Bassam Alahmad is a Syrian human rights defender and the Co-Founder and current Executive Director of Syrians for Truth and Justice (STJ), an organization concerned with documenting human rights violations throughout Syria.

He has worked as a consultant with the International Federation of Human Rights, as well as at the Violations Documentation Center (VDC) in Syria, one of the first centers to document human rights violations in Syria after the uprising broke out in 2011, operating as a project of the Syrian Center for Media and Freedom of Expression.

Civic space in Syria is closed, and among the concerns raised by human rights organizations is Syrian authorities being accused of arbitrary arrests and detentions of activists. In February 2024, the UN Human Rights Office released a report highlighting gross human rights violations suffered by Syrian returnees.

Here Alahmad shares why he became a human rights defender, and the importance of documentation of human rights abuses so justice can be pursued.

My name is Bassam Alahmad and I am a Syrian human rights defender. I started working in the field of human rights in 2005, beginning in my hometown of al-Qmishli, which is in far northeast Syria.

My work began with a special focus on the issue of the Kurdish minority, particularly the cause of the stateless Kurds in Syria. Kurdish people, like myself, became stateless as a result of the 1962 census that resulted in thousands of Kurdish people losing their Syrian nationality.

This issue was important because we were a stateless Kurdish family, and among tens of thousands of other stateless Kurdish people with no rights in our country. This pushed me to be an activist for the Kurdish cause. I graduated from Damascus University, where I studied Arabic literature. University was the trigger that helped me get involved in the public oppositionist activities against the Syrian government back then, along with dozens of anti-government young people from different walks of life.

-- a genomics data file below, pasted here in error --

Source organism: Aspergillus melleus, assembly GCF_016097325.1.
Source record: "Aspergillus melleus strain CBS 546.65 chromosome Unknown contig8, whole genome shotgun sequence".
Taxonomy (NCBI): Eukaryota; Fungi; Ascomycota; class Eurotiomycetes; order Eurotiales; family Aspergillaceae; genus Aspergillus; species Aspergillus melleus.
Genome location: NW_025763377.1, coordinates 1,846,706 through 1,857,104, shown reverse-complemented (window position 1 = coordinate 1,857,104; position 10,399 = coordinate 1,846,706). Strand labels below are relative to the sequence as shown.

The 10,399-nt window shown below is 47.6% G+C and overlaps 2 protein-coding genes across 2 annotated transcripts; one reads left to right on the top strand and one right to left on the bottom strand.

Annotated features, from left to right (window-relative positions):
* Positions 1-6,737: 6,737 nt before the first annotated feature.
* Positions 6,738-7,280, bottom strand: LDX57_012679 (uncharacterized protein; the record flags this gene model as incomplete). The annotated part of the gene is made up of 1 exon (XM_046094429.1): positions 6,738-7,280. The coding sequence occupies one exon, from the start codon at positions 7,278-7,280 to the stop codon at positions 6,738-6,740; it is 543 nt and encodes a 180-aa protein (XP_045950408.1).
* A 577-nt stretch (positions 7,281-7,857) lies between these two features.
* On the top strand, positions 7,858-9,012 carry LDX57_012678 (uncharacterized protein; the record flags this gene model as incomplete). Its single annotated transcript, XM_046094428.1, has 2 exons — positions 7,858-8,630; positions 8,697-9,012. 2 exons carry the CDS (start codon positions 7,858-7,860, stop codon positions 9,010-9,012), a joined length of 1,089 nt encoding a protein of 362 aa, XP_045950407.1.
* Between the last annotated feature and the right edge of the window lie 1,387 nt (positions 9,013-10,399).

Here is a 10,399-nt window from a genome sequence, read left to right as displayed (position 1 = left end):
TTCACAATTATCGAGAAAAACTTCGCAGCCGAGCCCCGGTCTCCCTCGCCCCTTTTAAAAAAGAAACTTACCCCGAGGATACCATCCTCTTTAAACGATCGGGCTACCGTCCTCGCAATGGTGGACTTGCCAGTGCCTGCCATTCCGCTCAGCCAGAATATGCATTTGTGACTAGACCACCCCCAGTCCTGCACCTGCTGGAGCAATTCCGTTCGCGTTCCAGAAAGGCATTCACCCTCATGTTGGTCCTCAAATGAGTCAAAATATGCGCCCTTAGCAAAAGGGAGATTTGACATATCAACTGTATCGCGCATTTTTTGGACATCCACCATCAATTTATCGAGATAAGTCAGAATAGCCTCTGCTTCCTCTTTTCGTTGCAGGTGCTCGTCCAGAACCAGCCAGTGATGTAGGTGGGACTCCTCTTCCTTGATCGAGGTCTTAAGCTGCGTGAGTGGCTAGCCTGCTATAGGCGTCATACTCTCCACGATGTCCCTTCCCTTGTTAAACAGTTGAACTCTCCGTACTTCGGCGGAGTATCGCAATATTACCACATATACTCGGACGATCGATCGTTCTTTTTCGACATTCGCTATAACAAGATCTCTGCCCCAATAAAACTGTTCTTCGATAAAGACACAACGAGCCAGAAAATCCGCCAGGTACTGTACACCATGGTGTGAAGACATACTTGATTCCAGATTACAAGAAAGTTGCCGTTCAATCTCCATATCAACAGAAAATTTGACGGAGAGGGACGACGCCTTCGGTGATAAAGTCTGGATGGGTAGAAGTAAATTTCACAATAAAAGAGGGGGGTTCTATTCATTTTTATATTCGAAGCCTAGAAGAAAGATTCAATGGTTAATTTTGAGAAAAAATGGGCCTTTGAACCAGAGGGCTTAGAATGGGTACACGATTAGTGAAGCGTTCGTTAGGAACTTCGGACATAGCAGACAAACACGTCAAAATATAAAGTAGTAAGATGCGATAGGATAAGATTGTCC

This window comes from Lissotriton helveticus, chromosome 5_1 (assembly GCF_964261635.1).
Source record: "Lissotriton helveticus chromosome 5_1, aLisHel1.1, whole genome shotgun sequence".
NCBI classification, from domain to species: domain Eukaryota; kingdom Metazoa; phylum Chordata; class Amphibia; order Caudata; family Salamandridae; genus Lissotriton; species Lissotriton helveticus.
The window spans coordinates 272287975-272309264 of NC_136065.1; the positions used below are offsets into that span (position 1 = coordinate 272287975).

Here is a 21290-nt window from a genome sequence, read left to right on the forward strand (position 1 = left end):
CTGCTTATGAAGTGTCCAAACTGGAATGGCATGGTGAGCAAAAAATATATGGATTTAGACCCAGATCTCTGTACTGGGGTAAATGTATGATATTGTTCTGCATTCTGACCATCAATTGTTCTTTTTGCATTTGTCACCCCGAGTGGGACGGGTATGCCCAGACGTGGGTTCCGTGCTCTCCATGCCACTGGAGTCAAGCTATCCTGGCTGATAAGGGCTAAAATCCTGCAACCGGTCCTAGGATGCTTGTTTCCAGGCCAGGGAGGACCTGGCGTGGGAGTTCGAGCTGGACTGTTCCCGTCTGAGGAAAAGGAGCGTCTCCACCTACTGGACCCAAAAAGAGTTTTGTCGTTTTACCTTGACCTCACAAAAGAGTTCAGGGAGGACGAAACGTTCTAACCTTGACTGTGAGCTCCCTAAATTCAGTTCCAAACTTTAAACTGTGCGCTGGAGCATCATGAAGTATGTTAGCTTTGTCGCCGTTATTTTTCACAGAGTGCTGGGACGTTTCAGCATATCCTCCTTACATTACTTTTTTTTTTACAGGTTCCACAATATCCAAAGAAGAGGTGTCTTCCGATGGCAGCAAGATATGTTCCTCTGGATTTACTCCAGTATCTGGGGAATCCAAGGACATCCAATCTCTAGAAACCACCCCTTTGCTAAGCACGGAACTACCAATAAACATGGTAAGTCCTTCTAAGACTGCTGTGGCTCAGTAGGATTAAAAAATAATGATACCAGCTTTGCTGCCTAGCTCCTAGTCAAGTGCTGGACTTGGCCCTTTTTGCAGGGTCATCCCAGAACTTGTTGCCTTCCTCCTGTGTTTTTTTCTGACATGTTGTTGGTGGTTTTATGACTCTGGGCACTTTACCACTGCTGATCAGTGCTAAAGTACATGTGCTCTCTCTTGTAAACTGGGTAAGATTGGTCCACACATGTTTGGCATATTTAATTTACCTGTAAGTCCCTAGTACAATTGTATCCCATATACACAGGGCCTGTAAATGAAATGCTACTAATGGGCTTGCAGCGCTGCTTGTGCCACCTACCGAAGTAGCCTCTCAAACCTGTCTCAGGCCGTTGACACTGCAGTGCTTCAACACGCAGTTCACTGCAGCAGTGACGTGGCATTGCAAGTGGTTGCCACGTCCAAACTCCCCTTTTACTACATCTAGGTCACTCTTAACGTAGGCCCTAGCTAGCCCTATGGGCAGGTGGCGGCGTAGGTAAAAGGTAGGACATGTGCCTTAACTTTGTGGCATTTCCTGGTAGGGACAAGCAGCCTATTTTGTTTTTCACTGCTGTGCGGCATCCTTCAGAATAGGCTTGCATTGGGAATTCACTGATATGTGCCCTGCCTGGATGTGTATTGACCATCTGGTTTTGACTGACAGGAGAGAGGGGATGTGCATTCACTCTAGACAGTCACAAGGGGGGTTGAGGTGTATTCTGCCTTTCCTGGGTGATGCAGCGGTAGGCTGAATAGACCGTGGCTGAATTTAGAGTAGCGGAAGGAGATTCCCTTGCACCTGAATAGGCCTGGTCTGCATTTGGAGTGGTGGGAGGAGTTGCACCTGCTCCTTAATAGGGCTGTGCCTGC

I realized at university that the human rights issues in the country included Kurdish people, but were not limited to Kurdish people.

Working with the Violations Documentation Center (VDC), from 2012 to 2016, was a chance to gain new skills in the field of human rights violations in Syria, given the hundreds of thousands of crimes and violations that accompanied the bloodthirsty conflict.

I served as the VDC’s spokesperson and its Director of Research and Reports Department. In 2015, I joined a US-funded fellowship with the Maxwell School at Syracuse University in New York City, as a part of a program called Leaders for Democracy. This was the opportunity that first sparked the idea of what it is today Syrians for Truth and Justice (STJ).

I trained both Syrian individuals and groups on evidence collection and issues related to documentation of human rights violations, after which I underwent a series of specialized trainings as a part of a program intended to boost Syrian activists’ capabilities, held by the Euro-Mediterranean Human Rights Network (EMHRN), Palestinian NGO AL-HAQ, and Amnesty International.

Currently based in France and run by me, STJ is one of the organizations that documents human rights violations throughout Syria, covering all sides to the conflict. It also actively bridges the gaps related to human rights violations’ documentation processes, hoping to come up with a single Syrian narrative that addresses all violations regardless of who the perpetrators are.

The main focus of my work is around the UN’s Sustainable Development Goal 16, which is about promoting peace, justice, and strong institutions, and our next project will carry the same name.

As a formerly stateless Kurdish person and a former detainee, being stateless is a terrible situation which I wouldn’t wish on anyone. We have thousands of stories of young people who had dreams of being teachers or going to university, but [being stateless] you don’t know the future and there is no hope.

Statelessness kills your dreams and the hope inside you. I was a human rights activist before 2011, this led me to participate in many initiatives, but also to start my project under the name of Syrians for Truth and Justice.